650 F2d 5 Fernandez v. S Schweiker

650 F.2d 5

Laura FERNANDEZ, Plaintiff-Appellant,
Richard S. SCHWEIKER, Secretary of Health and Human
Services, Defendant-Appellee.

No. 1260, Docket 81-6045.

United States Court of Appeals,
Second Circuit.

Argued April 16, 1981.
Decided May 5, 1981.

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David Goldfarb, New York City (Stuart Miller, The Legal Aid Society, New York City, of counsel), for plaintiff-appellant.


John S. Martin, Jr., U. S. Atty., S. D. New York, New York City (Jane E. Booth, Michael H. Dolinger, Asst. U. S. Attys., New York City, of counsel), for defendant-appellee.


Before KAUFMAN and KEARSE, Circuit Judges, and WEINSTEIN, District Judge.*

WEINSTEIN, District Judge:


Claimant Laura Fernandez was awarded Supplemental Security Income disability benefits in November, 1975 on the ground of "Anxiety Hysteria." In June, 1978 she was informed that the Secretary no longer considered her eligible for benefits as of May, 1978, thus entitling her to benefits only through July, 1978.


A hearing before the administrative law judge was held in May of 1979 at which Fernandez appeared pro se, accompanied by her husband and with the assistance of a Spanish-speaking interpreter. The administrative law judge affirmed the Secretary's decision. Claimant appealed to the District Court which denied plaintiff relief. She now appeals from the order of the District Court.


That order should be reversed and the case remanded to permit the taking of additional evidence. The administrative law judge improperly relied on the report of one of the examining psychiatrists without calling him to testify or informing the claimant of her right to do so and without making further inquiry respecting the claimant's testimony that the doctor had made an inadequate examination and was mistaken in factual and opinion matters.


Claimant, now 34, was born in Puerto Rico and attended school through approximately the eighth grade. She was married in 1975 and has three children, 9, 5 and 3. Her only work experience is as a sewing machine operator from 1963 to 1965. In 1975, when she was found to be suffering from a disabling condition, medical reports from Marianne Makman, M. D. and William W. Pike, M. D. indicated that she was an "anxious, tearful, depressed woman" chiefly concerned with avoiding further pregnancy and reporting difficulties in controlling her children and her own feelings and impulses. She had attempted suicide. Dr. Makman diagnosed her at that time as a "Depressive Personality with severe anxiety attacks" and Dr. Pike concluded that she was suffering from "Anxiety hysteria, severe in a fragile, hysterical personality with suicidal ideation and obsessive fears."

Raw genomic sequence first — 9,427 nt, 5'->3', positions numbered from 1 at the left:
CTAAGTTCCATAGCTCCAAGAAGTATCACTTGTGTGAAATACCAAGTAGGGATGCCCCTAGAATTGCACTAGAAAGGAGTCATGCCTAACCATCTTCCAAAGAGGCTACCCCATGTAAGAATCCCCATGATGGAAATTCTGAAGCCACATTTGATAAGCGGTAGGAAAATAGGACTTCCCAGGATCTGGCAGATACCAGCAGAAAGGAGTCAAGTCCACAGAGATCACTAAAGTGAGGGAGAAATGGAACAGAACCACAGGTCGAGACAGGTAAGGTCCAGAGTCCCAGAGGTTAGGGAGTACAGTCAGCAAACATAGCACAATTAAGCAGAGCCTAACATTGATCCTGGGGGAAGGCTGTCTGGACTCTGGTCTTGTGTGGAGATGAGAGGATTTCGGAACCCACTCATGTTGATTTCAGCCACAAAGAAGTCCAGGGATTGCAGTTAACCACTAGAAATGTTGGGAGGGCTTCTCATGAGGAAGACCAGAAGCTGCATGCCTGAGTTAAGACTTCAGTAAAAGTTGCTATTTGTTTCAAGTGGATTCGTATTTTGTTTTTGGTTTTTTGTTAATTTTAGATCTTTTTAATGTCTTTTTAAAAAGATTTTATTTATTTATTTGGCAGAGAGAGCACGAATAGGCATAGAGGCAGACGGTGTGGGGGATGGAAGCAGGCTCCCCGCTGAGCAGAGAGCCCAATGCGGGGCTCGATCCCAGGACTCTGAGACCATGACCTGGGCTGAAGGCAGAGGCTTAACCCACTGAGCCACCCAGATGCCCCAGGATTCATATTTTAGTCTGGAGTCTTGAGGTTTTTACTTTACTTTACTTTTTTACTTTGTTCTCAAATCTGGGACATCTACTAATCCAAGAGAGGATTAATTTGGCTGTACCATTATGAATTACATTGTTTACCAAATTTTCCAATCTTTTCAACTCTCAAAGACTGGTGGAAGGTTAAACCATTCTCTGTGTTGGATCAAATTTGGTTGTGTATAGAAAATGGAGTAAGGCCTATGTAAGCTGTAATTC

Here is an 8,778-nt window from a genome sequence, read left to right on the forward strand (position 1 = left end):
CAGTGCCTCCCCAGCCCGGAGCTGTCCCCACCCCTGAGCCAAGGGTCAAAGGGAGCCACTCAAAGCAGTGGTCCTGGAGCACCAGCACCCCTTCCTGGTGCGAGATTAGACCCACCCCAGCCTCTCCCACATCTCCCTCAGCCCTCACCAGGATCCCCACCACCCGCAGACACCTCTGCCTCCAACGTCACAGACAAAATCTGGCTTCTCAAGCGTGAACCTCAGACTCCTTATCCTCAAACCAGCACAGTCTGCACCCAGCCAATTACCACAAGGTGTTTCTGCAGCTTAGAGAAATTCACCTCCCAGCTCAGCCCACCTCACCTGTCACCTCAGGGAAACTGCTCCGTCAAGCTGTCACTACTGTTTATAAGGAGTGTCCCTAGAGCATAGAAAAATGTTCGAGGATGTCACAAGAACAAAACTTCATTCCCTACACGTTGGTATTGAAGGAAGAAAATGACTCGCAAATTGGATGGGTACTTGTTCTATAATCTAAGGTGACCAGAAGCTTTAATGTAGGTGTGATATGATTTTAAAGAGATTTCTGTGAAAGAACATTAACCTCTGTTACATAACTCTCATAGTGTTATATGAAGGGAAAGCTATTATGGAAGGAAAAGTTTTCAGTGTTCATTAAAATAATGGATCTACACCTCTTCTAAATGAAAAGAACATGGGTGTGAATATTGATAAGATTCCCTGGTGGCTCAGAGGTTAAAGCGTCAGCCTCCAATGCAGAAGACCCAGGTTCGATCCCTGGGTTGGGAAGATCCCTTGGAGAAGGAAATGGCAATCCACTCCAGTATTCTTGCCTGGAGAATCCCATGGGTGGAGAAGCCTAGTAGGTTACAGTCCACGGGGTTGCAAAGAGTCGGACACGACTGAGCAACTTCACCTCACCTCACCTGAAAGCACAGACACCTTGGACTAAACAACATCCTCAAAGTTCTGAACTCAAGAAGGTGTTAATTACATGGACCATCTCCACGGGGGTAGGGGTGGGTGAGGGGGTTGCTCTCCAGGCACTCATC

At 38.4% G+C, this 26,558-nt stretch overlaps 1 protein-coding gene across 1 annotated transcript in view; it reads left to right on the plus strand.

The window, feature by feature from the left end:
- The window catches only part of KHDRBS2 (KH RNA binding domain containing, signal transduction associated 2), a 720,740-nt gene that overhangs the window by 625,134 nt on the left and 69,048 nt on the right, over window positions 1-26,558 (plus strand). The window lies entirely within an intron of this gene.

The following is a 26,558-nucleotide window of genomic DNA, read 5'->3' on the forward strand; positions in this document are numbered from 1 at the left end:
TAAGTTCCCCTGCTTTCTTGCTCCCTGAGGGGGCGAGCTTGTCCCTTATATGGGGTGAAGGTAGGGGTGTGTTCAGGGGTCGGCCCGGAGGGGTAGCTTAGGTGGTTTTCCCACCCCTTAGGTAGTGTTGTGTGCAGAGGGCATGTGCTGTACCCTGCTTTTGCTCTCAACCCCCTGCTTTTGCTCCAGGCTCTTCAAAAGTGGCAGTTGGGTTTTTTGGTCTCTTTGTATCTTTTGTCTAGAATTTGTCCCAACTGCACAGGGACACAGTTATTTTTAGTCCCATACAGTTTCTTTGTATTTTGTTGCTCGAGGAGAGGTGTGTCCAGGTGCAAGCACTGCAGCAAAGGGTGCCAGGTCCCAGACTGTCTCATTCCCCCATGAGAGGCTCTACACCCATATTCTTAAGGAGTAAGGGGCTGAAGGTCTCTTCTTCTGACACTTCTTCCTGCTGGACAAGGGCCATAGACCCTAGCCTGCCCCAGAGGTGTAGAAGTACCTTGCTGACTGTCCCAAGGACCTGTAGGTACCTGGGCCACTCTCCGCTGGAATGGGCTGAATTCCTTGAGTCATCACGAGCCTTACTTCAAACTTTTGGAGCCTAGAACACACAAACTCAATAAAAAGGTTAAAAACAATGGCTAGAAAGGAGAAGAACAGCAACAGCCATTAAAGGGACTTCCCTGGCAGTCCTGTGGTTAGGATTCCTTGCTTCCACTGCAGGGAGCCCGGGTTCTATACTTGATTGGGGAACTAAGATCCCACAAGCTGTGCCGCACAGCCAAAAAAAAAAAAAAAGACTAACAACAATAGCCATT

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At the administrative hearing in 1978 claimant was found no longer to be under a disabling condition preventing her from engaging in substantial gainful employment. The administrative law judge had before him the reports of a social worker, an internist and three examining psychiatrists which plausibly could have been interpreted as supporting disability, but might arguably have been construed as some evidence to the contrary.


Among the psychiatric reports was one indicating lack of a disabling condition. Dr. Jose M. Herrera reported, among other things, claimant took "complete care of her apartment, doing the cooking, ironing and washing for her family," and that she "goes shopping, watches television, reads the newspapers and enjoys listening to the radio." He diagnosed her as presenting an "Inadequate Personality" and reported that she had come to the interview using public transportation and unaccompanied. He also stated that "(h)er relatedness to other (sic) is poor, patient being very defensive and guarded against any threat to her present status" and that "(h)er tolerance to stress is diminished, patient being prone to explosive and hystrionic (sic) behavior." (Record 105).


The administrative law judge's conclusion relies heavily on Dr. Herrera's report:


The Administrative Law Judge concludes that based on the evidence and testimony that the claimant does not have a severe impairment. She is able to take care of her household, do her shopping and use public transportation. She enjoys reading, watching television and listening to the radio. These are not the symptoms of a severely mentally disturbed individual (Record 18).


Claimant argues that such reliance, in the absence of live testimony and cross-examination, was improper because of doubts raised during the hearing regarding the report's probative value. She argues that the administrative law judge, on the basis of information provided him at the hearing concerning possible irregularities in Dr. Herrera's examination, should have called him to give live testimony at the hearing or should have excluded his report from consideration.


The claimant raised the following objections to Dr. Herrera before the administrative law judge (Record 28-30):


that his office was actually an animal hospital.


that Dr. Herrera had made only the most cursory of examinations.


that claimant's husband had accompanied plaintiff to the Herrera interview and had in fact driven her there in a car borrowed from a friend, contrary to Dr. Herrera's statement in his report that she arrived unaccompanied via public transportation.


The district judge apparently obtained the results of an investigation indicating that Dr. Herrera was not acting improperly (Record 127 n.*). This is an inquiry that the administrative law judge should have undertaken, subject to challenge and confrontation by the claimant.


The reports of the other two psychiatrists from 1978, which were also before the administrative law judge, were based on substantial contact with claimant. They differ substantially in tone from Dr. Herrera's.


Dr. Marianne Makman described the claimant as experiencing great difficulty in mastering regular care of her house and children, as finding life "chronically overwhelming and bewildering," as easily losing control, and as "occasionally requir(ing) a homemaker." This report also noted that claimant has responded "reasonably well" to support staff help and to Valium (Record 107).